Veganism: Putting the sus in sustainability

Hannah Morgan

“Gamechanger! Revolutionary! Life-altering! Paradigm-shifting!” reads the back side of the carton of Oat-ly, a popular oat milk brand commonly used as an effective alternative to dairy milk. However, Oat-ly has recently been criticized for selling company stock to the Blackstone Group, an equity company that owns Brazilian investment firms which contribute to deforestation. Oat-ly used this sale to grow their production and go public on the stock market, according to a 2020 Vice article.

Despite assumptions that purchasing items marketed as vegan or living on a fully vegan diet may be more sustainable, consumers need to realize that the term “vegan” doesn’t necessarily mean their diet is the most effective way to support the environment. It is more important to shop locally — such as attending farmers’ markets or buying from local farms — rather than strictly following “veganism” to a tee. Veganism is one of many ways to efficiently reduce one’s carbon footprint, but balance and moderation are key when looking for ways to become more environmentally friendly. 

Illustration by Calla McBride

According to a 2021 March Bark survey, 34 percent of Redwood students say they “often” choose a food item if it is marketed as organic or vegan. In fact, local grocery stores such as Good Earth Natural Foods in Fairfax put a premium on marketing such organic and vegan items. Oat-ly, which can be found in numerous grocery stores in Marin, has an overall mission to provide a sustainable option for non-dairy milk. This is proven both by their marketing and by their success in bringing down their climate impact from ingredients by 17 percent from 2019 to 2020, according to a report on Oat-ly’s official website. Regardless, the company’s shadier practices clearly display the need for consumers to become aware of the production processes behind vegan companies and their sustainability claims. 

Though many vegan foods fall under the category of “whole” foods, which are grown directly from the Earth, the deeper production process of whole, vegan or natural foods may not always be sustainable due to the harmful environmental impacts of commercial farming. 

We want to focus on actually how the food is produced. … [Are] those farm workers unionized? Are they actually community-based? Are they a public corporation that isn’t held accountable? Are they using harmful production practices?” Tina White, a member of national advocacy group Uprooted and Rising, said to Harvard Law Review in 2020. “We have to recognize that it’s a specific way of producing food that has [a] cost; it’s not eating meat itself.”

According to a 2020 article from British Broadcasting Company (BBC), agricultural practices used in the production of many “whole” foods, such as the use of artificial fertilizers and tilling fields, can release large amounts of CO2 and other greenhouse gases into the atmosphere. In fact, artificial fertilizers alone made up three percent of greenhouse gas emissions in 2020. Rather than simply buying something that is categorized as “vegan” in order to promote environmental sustainability, consumers should instead focus on buying foods that fall under fair trade and are specifically labeled “organic”. This ensures that both workers and farmers are fairly compensated for their produce and prevents the use of synthetic fertilizers and pesticides.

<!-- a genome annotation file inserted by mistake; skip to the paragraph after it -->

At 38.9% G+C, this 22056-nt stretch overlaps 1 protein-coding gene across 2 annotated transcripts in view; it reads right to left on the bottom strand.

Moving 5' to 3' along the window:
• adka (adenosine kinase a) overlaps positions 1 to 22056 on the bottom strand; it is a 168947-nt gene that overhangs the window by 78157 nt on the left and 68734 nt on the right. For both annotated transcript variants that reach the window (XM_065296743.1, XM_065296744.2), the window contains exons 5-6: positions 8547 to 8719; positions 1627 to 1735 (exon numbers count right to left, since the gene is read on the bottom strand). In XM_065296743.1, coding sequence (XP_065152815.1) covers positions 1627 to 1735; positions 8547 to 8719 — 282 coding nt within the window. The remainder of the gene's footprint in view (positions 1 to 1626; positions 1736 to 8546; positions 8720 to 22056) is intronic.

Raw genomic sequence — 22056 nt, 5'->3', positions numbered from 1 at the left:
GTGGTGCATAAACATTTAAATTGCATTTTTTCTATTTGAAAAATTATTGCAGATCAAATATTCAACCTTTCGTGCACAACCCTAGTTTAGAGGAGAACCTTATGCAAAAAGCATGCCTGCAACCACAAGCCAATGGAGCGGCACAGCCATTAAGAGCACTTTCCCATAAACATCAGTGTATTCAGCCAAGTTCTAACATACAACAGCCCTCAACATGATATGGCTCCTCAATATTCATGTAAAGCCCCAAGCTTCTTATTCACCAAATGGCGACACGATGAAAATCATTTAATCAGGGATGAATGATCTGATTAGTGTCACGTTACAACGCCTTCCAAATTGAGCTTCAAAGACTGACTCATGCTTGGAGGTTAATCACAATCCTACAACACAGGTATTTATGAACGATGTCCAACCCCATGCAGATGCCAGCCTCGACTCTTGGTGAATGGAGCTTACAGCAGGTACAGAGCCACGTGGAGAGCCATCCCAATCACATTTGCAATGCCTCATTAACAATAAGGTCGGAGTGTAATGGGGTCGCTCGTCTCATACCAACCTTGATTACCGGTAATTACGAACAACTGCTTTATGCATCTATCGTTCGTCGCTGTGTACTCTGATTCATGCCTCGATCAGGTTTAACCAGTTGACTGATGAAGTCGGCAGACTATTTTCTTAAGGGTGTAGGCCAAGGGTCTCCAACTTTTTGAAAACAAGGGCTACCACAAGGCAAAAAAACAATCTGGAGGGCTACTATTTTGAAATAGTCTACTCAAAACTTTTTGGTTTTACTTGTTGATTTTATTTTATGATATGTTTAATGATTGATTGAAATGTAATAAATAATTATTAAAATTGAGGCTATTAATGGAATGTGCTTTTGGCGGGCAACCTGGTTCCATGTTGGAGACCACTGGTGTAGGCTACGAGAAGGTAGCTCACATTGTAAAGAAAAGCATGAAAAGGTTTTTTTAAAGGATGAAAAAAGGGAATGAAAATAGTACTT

However, many may view that maintaining a vegan diet, despite any malpractice or corporate greed by a company, remains one of the best ways to reduce your carbon footprint. Though this is technically true, the term “vegan” at its root is simply not eating animal products, and doesn’t eliminate the fact that it isn’t necessarily healthy or feasible for all people to sustain for long periods of time. On a personal level, I know I am someone who will never be able to fully maintain a vegan lifestyle. Though I’ve mainly cut out dairy and red meat from my diet for health reasons, I’ve never been able to thrive on a fully vegan diet for sustained periods of time due to the specificity of foods available to eat and the difficulty in balancing athletics with eating vegan foods that were able to fuel my performance well. Additionally, the fact remains that on the many occasions when I’ve visited Good Earth Fairfax, I’ve spent considerably more money there than at a store with fewer vegan options. In fact, according to Vox, most Americans consistently buying plant-based foods have an income of over $100,000 a year, compared to the median yearly income of $68,703 in the United States. 

Putting strict labels on lifestyle and sustainability habits can become unsustainable on a personal level in the long run. Simply cutting down meat intake, shopping for locally grown foods and doing more thorough research on brands marketing themself as “vegan” are the best ways to find out how to make long-term eco-friendly choices going forward.